COVID and the City

COVID and the City

One of Covid's impacts has been to accelerate trends and changes already happening to where we live and work. The obvious one being the continuing move to online retail and shopping from home, both virtually and locally with the concurrent demise of the high street. In business, it has been the move by a large proportion of the workforce to work remotely from home via video conferencing. Where we live and what the community provides has never been so important: it is being embedded in our living patterns. How many people will voluntarily commute to work five days a week when it has been shown they can effectively work from home for some of those days? Of course, we will revert slightly when we get back to some sort of normal, but these trends are here to stay. Our living patterns are refocussed on where we live and the shops and places around us. Centres of cities and towns have had their life hollowed out, whereas residential suburbs have thrived, and this is reflected in changing rental values. For example, outer London boroughs have seen increases of between 2-6% whilst inner city ones have dropped up to a staggering 15%. It also shows how badly we have allowed our cities and towns to become overly focussed on retail and offices rather than a rich mixture of uses which must include a significant amount of living space: houses, housing, and outdoor areas. For example, Norwich, once England's second city, currently has population within its medieval walls that is considerably less than it was in centuries past. If we had kept our residential populations in city centres with decent accommodation, we would have seen a more thriving city centre. A greater population would have been supported in all their day to day needs by bakeries, grocers, cafes, corner shops and others. But today these are not there or just cannot survive. Recognition on how the appropriate concentration of dwellings foster vibrant communities is seen in programs sponsored by cities such as Melbourne and Paris. These initiatives are variously known as the 20-minute neighbourhood or 15-minute city where most of people's needs are met by shops, places to work, restaurants and pubs and other social spaces within these walking or cycling times. It means reduced car journeys: in short it means healthier lifestyles, higher wellbeing, lower carbon footprints and building resilient communities.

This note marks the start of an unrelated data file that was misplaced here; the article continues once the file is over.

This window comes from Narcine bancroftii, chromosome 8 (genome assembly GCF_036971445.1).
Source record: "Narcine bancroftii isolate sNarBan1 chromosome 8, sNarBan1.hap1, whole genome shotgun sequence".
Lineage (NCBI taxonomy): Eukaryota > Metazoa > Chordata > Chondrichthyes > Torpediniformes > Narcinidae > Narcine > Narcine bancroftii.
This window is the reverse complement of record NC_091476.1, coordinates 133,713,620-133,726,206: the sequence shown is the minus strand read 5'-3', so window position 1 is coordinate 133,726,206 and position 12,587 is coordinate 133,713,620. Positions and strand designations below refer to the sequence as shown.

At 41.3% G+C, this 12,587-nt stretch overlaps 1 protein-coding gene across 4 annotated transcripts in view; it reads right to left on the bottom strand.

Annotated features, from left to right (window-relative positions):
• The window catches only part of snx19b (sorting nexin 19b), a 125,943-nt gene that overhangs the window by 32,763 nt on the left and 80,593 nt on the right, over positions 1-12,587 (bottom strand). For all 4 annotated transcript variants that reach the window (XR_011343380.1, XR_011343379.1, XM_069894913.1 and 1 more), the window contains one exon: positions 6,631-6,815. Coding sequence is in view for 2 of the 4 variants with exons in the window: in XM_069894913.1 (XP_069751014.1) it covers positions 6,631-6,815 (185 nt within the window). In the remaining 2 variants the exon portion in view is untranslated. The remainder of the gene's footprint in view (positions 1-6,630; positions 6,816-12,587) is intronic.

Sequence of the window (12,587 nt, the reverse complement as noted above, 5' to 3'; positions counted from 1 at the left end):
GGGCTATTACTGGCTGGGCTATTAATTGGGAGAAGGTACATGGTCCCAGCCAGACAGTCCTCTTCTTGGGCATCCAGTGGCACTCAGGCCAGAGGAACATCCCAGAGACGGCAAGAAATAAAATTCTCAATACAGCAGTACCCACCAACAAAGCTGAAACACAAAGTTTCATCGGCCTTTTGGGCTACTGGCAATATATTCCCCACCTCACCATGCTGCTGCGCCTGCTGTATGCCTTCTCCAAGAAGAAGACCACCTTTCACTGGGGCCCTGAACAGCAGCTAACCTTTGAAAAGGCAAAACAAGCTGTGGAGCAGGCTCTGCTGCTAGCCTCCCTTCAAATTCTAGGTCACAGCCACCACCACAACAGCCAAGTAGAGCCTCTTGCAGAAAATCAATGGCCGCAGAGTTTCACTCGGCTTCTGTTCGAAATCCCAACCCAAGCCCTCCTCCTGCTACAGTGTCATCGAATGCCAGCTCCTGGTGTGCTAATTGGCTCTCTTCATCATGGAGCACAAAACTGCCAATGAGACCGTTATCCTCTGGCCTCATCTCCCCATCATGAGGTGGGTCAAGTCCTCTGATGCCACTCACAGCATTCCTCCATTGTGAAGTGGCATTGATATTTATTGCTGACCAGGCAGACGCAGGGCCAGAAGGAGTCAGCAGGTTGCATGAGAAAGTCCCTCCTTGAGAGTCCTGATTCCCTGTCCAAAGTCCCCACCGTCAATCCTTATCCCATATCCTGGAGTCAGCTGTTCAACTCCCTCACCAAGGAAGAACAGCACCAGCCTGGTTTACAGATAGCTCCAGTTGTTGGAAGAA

We must therefore repopulate our city centres otherwise they will die. But we also must provide the right type of accommodation: no more predominance of the investor backed one- and two-bedroom flats and houses. We need affordable family houses with adequate outside spaces and rooms that allow families to live with each other in a healthy way. No more taxing extra bedrooms - these are our future home offices. And no more inadequate living spaces or bedrooms which make it difficult for families to live together. We have some of the worse space standards in Europe which suggest we should legislate for a minimum. The government's current proposals for permitted development rights encouraging more housing converted from other uses, though trying to bring people back into cities, will exacerbate this. Instead, what is required are Local Authorities taking a more proactive role in enabling a vibrant future for our high streets and city centres through intelligently repopulating them.

Covid has forced us to relook at the way we live. It is not that this is new, but it has given us a perspective on what is important in our lives. Spending hours commuting to work every day is not sensible or sustainable. We must refocus our attention back to the local and this is exactly what the 20-minute neighbourhood or 15-minute city does. If we don't get this right, we will not only exacerbate the increasing difference between those that can afford this kind of neighbourhood and those that cannot but will also continue to lose life in our city centres.

Anthony Hudson, February 2021.

Anthony Hudson is the founding and creative director at Hudson Architects.

Image Credit: John Fielding

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